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Master Class Part 1: Get Your Tools, Resources & Swipe File


Well hello there! This project has been in the works for some time. We wanted to try something a little different with our blog posts, and here it is: A 5-part Master Class. One made specifically for sales professionals looking to improve their copywriting skills.

So each week, for the next five weeks, we're going to roll out the next part. Right here on this very blog. And here's what you'll learn if you keep coming back:

In this Master Class, we will teach you how to…
  • Write email subject lines that are unique, specific, and helpful to your prospects.
  • Keep your emails out of the Gmail promotions tab, or worse, the spam folder.
  • Construct a high-performing lead magnet that works in getting your prospects’ attention, time, and email address.

Sound good? 

Great. Let's dive right in with the first two steps. 

We encourage you to follow each step as you read each section. So bookmark this page and come back to it as often as needed. It's not a race. Read each step. Take action. Then come back and read the next one. 

(For better retention of the material we're going to share, we also recommend taking notes on what you're about to read with a pen and paper. Don't just take notes in a Google Doc. Google Doc's are great, but in terms of memory and recall, paper is best.)

Today's installment of the Master Class will focus on the tools and resources you will use to improve your headlines. 

Step 1: Get Your Tools & Resources Gathered In One Place

Refer to the links below as often as you can to immediately improve your emails and make sure they are delivered successfully. We recommend using Sprout to store important bookmarks related to your projects. Sprout is free and easy to use. Plus you won’t run the possibility of losing those bookmarks in the junk drawer that is everyone’s bookmark folder. So go and set up a free sprout account before proceeding.

Are you back? Alright. Here's the links we suggest you keep saved in Sprout for easy reference:
  • Portent’s Content Idea Generator:
    • Example: Let’s say you’re trying to reach prospects who have an interest in Generation Z. Using Generation Z as your keyword, Portent’s Content Idea Generator gave us the following suggestions:
      • 7 Movies with Unbelievable Scenes About Generation Z
      • The 16 Best Resources for Generation Z
      • Darth Vader's Guide to Generation Z

Now, I had to do some editing and clean-up with the title suggestions from Portent’s tools. It’s important to not just use whatever it gives you, which is great advice, BTW, when it comes to anything generated by Artificial Intelligence.artificial-intelligence-content-generationOptinMonster’s 700+ Power Words That Will Boost Your Conversions and 380 High Persuasion Power Words:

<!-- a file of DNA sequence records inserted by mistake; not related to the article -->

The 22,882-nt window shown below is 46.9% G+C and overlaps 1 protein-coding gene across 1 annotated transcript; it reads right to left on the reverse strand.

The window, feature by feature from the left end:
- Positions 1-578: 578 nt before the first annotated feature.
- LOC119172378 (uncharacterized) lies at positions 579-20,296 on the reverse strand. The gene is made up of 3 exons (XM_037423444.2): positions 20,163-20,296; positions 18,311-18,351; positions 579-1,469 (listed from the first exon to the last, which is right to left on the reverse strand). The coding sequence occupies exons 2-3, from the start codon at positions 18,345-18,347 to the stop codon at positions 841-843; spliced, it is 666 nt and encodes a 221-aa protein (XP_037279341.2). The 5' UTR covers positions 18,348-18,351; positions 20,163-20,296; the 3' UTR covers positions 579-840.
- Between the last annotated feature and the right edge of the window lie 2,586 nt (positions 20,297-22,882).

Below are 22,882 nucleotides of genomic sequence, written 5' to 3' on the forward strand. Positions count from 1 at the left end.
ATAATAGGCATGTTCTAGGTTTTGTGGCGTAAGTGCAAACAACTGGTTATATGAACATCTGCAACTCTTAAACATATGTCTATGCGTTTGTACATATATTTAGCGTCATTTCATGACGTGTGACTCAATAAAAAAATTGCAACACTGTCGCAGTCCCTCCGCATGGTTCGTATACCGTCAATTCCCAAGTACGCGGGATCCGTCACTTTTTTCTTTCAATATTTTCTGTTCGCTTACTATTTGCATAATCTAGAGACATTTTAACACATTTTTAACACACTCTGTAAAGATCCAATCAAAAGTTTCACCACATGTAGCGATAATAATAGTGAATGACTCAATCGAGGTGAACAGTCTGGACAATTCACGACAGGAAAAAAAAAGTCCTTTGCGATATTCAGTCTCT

• Examples of Power Words include: Astonishing, Myths, and Secrets. Let’s try those in a few subject lines using our keyword of Generation Z.
      • Astonishing Truths About Generation Z Revealed Inside
      • Myths and Facts about your Generation Z prospects
      • Generation Z Secrets To Pay Close Attention To in 2022
    • Word’s matter. Don’t let anyone tell you different. One or two power words in your subject line can make all the difference between a prospect opening your email or skipping it. That’s why they are called “power words”. Power words have the power to stop a reader and capture their attention.
  • Hubspot’s The Ultimate List of 394 Email Spam Trigger Words to Avoid in 2021:
    • Example of Spam Trigger Words that’ll get you banished to the promotions tab, or worse, the Spam Folder:
      • Meet Generation Z Singles in Your Area
      • Earn Extra Cash By Selling Steak Knives to Members of Gen Z
      • Are you a Member of Generation Z? There’s an incredible deal inside
    • Spam Trigger Words are the opposite of Power Words. Use them excessively and that will cause your email to skip the inbox every time and find itself in the Promotions Tab.
    • And emails in the promotions tab do not have a high probability of being opened. In fact, only 2 out of every ten emails sent are ever opened in Gmail. Using these Spam Trigger Words will guarantee you’re not one of those two.
  • Copyblogger’s 22 Best Headline Formulas That Work (With Templates):
    • If you’re not creative, and a lot of us aren’t, don’t worry. There are formulas you can use to do all the subject line writing work for you. Then you can just pop in the power words to upgrade what you have, and send away! 

      The following are three, of the 22, formulas Copyblogger recommends you use.
  • The Secret to (Blank) 
    • That’s what I mean by flow. Use the formula to get everything straight, but then say that subject line out loud and ask yourself, “Do I sound like a real person saying this out loud?” If you don’t, tweak it.
    •  You see this one a lot in your inbox. You might need to add a word in if it doesn’t flow properly, like The Secret to Generation Z doesn’t sound so good. But The Secret to Understanding Generation Z does. 
  • Get Rid of (Problem) Once and For All
    1. Get Rid Of Your Office Once and For All
    2. Get Rid of The 9-5 Schedule Once and For All
    3. Get Rid of Meetings Once and For All